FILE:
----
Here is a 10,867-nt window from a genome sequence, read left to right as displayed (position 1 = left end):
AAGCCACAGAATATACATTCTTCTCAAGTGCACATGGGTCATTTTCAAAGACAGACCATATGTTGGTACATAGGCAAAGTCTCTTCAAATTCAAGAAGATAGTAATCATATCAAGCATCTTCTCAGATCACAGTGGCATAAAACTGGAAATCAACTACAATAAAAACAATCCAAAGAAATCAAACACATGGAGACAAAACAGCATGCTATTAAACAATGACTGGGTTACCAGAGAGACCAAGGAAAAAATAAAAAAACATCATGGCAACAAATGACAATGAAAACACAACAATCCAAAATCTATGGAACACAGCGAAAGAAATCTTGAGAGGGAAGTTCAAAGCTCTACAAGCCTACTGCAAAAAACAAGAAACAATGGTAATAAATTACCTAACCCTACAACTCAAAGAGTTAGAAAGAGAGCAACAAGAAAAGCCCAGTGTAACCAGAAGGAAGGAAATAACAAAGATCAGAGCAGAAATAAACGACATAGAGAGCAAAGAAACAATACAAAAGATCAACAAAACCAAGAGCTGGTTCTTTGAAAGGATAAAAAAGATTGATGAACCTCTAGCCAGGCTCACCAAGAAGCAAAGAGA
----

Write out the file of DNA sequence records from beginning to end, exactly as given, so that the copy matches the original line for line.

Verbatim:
Here is a 10,867-nt window from a genome sequence, read left to right as displayed (position 1 = left end):
AAGCCACAGAATATACATTCTTCTCAAGTGCACATGGGTCATTTTCAAAGACAGACCATATGTTGGTACATAGGCAAAGTCTCTTCAAATTCAAGAAGATAGTAATCATATCAAGCATCTTCTCAGATCACAGTGGCATAAAACTGGAAATCAACTACAATAAAAACAATCCAAAGAAATCAAACACATGGAGACAAAACAGCATGCTATTAAACAATGACTGGGTTACCAGAGAGACCAAGGAAAAAATAAAAAAACATCATGGCAACAAATGACAATGAAAACACAACAATCCAAAATCTATGGAACACAGCGAAAGAAATCTTGAGAGGGAAGTTCAAAGCTCTACAAGCCTACTGCAAAAAACAAGAAACAATGGTAATAAATTACCTAACCCTACAACTCAAAGAGTTAGAAAGAGAGCAACAAGAAAAGCCCAGTGTAACCAGAAGGAAGGAAATAACAAAGATCAGAGCAGAAATAAACGACATAGAGAGCAAAGAAACAATACAAAAGATCAACAAAACCAAGAGCTGGTTCTTTGAAAGGATAAAAAAGATTGATGAACCTCTAGCCAGGCTCACCAAGAAGCAAAGAGA